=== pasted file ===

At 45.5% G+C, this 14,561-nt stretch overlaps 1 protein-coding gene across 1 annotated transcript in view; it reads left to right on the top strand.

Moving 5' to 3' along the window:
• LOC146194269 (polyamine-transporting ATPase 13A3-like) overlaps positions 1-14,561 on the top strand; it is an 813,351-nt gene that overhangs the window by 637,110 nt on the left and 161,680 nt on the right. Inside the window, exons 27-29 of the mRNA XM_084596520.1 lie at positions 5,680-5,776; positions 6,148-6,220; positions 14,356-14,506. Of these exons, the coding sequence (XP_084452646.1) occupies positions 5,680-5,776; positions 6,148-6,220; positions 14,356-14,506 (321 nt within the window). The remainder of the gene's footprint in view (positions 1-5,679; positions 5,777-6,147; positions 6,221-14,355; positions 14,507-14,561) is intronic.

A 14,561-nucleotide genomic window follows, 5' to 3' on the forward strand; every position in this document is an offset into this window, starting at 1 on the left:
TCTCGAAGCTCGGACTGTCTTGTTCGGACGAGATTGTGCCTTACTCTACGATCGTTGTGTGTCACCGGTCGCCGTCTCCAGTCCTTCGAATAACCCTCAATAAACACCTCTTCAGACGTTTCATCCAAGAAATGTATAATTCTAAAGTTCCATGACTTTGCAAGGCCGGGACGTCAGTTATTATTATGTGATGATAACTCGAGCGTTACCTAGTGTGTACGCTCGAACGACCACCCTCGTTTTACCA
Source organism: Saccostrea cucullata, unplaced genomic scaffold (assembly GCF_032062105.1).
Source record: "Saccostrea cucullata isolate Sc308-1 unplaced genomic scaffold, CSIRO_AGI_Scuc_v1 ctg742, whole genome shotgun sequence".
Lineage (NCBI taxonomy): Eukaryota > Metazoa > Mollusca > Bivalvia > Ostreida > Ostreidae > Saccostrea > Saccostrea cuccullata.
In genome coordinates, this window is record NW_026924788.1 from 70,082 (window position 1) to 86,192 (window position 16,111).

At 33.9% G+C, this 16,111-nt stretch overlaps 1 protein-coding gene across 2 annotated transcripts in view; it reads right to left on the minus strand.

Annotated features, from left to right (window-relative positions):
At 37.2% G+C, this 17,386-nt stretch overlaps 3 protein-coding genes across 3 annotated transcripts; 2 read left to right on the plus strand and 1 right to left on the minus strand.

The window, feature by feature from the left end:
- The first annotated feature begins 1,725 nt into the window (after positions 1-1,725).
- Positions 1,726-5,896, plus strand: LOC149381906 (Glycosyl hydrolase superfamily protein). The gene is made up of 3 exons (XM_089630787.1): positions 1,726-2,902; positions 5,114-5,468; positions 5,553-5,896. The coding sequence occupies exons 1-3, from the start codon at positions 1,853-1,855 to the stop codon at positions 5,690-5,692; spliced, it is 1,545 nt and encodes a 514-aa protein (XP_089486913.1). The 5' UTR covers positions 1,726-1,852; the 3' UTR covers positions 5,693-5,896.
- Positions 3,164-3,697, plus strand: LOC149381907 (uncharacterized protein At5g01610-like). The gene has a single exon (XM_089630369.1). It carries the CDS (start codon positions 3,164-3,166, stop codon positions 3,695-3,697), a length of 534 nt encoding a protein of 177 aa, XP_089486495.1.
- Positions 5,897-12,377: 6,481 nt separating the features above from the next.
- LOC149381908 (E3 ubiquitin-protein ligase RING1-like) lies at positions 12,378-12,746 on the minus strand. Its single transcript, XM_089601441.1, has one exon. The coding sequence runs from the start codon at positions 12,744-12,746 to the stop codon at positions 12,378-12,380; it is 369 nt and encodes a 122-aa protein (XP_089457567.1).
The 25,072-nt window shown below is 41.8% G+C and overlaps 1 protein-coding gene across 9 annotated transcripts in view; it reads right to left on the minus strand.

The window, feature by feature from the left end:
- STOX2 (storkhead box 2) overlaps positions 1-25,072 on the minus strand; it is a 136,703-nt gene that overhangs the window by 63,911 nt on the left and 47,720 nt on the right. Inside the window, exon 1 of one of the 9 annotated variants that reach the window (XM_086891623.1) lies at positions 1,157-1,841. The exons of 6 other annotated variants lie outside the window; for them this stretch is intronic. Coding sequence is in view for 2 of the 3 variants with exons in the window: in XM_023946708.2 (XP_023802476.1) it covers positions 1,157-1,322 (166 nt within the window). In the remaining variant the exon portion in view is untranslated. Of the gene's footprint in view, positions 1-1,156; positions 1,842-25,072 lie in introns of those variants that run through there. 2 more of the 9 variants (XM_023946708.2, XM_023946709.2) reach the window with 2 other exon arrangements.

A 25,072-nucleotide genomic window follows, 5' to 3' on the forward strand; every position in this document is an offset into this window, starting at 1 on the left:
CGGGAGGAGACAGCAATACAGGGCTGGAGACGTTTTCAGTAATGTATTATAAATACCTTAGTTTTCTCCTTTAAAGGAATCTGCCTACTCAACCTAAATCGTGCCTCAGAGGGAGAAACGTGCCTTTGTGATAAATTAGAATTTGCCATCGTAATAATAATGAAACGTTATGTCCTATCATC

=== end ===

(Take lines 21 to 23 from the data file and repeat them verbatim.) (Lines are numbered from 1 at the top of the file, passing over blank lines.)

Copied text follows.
- STOX2 (storkhead box 2) overlaps positions 1-25,072 on the minus strand; it is a 136,703-nt gene that overhangs the window by 63,911 nt on the left and 47,720 nt on the right. Inside the window, exon 1 of one of the 9 annotated variants that reach the window (XM_086891623.1) lies at positions 1,157-1,841. The exons of 6 other annotated variants lie outside the window; for them this stretch is intronic. Coding sequence is in view for 2 of the 3 variants with exons in the window: in XM_023946708.2 (XP_023802476.1) it covers positions 1,157-1,322 (166 nt within the window). In the remaining variant the exon portion in view is untranslated. Of the gene's footprint in view, positions 1-1,156; positions 1,842-25,072 lie in introns of those variants that run through there. 2 more of the 9 variants (XM_023946708.2, XM_023946709.2) reach the window with 2 other exon arrangements.

A 25,072-nucleotide genomic window follows, 5' to 3' on the forward strand; every position in this document is an offset into this window, starting at 1 on the left:
CGGGAGGAGACAGCAATACAGGGCTGGAGACGTTTTCAGTAATGTATTATAAATACCTTAGTTTTCTCCTTTAAAGGAATCTGCCTACTCAACCTAAATCGTGCCTCAGAGGGAGAAACGTGCCTTTGTGATAAATTAGAATTTGCCATCGTAATAATAATGAAACGTTATGTCCTATCATC